In his third memoir, May Week Was In June, Clive James writes of his inability to stick to the syllabus:
Out of the three terms of my second and last year as an undergraduate, one and a half had gone by before I could bring myself even to sit down and assess the magnitude of what I had not yet done in the way of preparing to satisfy the examiners. When I finally faced the issue, I quickly realised that I would have a better chance of satisfying them if I offered them my body.
There is perhaps no greater comfort nor reward granted by reading than resonance. It is an indescribable liberation to have our feelings corroborated; to sift through the works of writers centuries past and happen upon an unassuming strand of words that instantly articulates the inarticulable, that echoes an acute emotion lying dormant within. These discoveries serve as whispers through time, as a consoling hand-squeeze in the ether. In my first year studying on the Strand, Virginia Woolf’s 1930 essay Street Haunting: A London Adventure offered me this solace.
One of the loneliest things about life online, I’ve found, is that it denies us the full sensory range of human interaction. In lockdown I realised how much I missed not only seeing and hearing other people (sensory modes which Zoom can just about convey, even if unsatisfyingly) but how much I missed touching and even smelling other people.
Mike Collins recently developed, recorded, edited, and hosted a three-part podcast series called the Plague Lit Pod, with contributions from Dr. Jon Day, Dr. Kelina Gotman, and Dr. Emrys Jones on the subject of the relationship between literature and pandemics. The podcast is available through Spotify. Here, he reflects on the history of podcasting, his personal experience of the form, and how he intends to use it in future in research and teaching. Dr. Collins has previously published online on fiction podcasting at Alluvium and in collaboration with Danielle Barrios-O’Neill (Falmouth) for the journal Revenant: Critical and Creative Studies of the Supernatural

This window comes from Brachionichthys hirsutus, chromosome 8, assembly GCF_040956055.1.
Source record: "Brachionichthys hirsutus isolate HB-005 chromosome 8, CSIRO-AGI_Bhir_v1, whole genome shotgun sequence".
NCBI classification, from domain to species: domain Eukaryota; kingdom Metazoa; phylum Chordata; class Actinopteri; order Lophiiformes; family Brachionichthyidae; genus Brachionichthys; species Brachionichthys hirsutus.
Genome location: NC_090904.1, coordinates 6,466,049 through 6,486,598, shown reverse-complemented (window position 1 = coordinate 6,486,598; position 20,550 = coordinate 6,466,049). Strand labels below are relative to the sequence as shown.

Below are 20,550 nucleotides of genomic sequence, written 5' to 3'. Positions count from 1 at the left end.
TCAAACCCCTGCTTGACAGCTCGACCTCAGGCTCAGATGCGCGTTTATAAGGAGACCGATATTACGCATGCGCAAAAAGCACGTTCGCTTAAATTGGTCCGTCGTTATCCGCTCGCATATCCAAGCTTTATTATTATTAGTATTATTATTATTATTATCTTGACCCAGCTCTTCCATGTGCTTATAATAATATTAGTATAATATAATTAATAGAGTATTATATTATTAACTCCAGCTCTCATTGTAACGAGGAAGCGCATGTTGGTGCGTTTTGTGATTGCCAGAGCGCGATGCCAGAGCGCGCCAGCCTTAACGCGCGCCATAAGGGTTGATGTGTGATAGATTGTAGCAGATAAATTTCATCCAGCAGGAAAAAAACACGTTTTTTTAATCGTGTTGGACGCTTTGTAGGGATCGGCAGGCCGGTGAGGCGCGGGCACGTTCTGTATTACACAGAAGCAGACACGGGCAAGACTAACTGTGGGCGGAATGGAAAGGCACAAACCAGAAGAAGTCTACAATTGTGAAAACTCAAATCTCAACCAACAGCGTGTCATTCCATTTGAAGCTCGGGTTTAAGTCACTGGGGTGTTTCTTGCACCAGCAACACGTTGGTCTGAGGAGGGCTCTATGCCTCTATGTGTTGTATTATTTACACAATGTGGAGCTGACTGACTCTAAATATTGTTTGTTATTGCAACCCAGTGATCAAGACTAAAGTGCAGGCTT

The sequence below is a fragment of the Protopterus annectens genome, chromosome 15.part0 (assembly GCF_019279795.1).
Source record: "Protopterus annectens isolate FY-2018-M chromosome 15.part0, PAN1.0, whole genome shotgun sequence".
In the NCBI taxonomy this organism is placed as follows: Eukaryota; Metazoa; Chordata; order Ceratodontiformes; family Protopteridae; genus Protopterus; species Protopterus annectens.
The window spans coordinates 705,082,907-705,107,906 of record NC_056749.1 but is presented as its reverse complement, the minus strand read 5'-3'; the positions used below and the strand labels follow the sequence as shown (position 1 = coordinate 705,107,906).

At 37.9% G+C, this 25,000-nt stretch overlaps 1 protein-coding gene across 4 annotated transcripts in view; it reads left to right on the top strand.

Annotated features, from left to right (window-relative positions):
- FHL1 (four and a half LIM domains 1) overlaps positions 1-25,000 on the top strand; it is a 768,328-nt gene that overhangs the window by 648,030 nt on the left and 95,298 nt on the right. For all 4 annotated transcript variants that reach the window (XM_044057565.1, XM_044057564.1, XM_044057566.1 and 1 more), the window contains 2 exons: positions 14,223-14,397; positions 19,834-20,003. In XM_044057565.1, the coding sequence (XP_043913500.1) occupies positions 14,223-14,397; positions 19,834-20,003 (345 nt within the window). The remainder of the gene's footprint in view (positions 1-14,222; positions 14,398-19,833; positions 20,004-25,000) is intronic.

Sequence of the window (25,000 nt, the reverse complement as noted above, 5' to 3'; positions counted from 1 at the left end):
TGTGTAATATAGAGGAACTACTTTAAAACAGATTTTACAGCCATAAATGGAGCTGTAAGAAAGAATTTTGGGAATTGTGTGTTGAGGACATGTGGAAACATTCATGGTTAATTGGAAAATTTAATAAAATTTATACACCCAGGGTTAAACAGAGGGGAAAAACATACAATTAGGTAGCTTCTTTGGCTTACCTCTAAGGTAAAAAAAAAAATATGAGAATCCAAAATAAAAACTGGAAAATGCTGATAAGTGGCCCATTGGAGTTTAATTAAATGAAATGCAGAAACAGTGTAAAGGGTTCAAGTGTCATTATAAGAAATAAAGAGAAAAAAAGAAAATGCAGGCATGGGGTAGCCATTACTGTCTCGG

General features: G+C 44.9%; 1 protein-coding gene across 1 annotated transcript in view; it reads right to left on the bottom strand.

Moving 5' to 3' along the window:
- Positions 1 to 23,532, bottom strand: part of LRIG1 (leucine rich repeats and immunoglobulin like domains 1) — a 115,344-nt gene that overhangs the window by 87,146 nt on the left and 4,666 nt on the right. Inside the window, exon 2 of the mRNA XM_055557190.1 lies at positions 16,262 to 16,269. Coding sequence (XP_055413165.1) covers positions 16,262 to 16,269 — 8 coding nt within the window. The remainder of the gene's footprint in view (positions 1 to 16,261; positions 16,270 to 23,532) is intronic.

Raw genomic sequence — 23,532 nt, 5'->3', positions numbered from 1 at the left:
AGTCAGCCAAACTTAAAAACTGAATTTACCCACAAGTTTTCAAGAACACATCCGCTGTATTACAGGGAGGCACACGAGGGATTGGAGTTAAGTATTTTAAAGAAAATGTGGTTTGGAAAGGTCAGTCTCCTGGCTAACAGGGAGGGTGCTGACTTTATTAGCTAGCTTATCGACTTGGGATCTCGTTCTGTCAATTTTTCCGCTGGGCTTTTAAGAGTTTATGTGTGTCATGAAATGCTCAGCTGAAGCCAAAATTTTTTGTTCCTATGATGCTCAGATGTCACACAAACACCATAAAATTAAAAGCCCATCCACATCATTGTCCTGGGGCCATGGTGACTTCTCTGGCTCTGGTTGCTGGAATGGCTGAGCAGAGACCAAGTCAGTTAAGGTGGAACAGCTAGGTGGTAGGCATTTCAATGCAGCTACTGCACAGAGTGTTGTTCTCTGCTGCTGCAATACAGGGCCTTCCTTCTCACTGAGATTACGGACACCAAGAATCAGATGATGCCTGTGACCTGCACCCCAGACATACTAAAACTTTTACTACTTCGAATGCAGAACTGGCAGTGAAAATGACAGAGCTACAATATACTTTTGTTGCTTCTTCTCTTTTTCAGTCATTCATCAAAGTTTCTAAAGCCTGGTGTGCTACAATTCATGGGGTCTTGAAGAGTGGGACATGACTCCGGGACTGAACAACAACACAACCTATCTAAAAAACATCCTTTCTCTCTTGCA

by Sarah Mir Sarah is a 21-year-old soon-to-be English Literature graduate from King’s College London who has an avid interest in writing/editorial work.
A common epithet to describe the coronavirus has been “the invisible enemy”. Not only does the use of the chosen adjective, ‘invisible’, hint at the nature of a biological threat, but it also perpetuates an understanding of the virus as an abstraction, this other-worldly description questions its reality. Continue reading Class of 2020: Graduating From a Distance→
From the Department of English at King's College London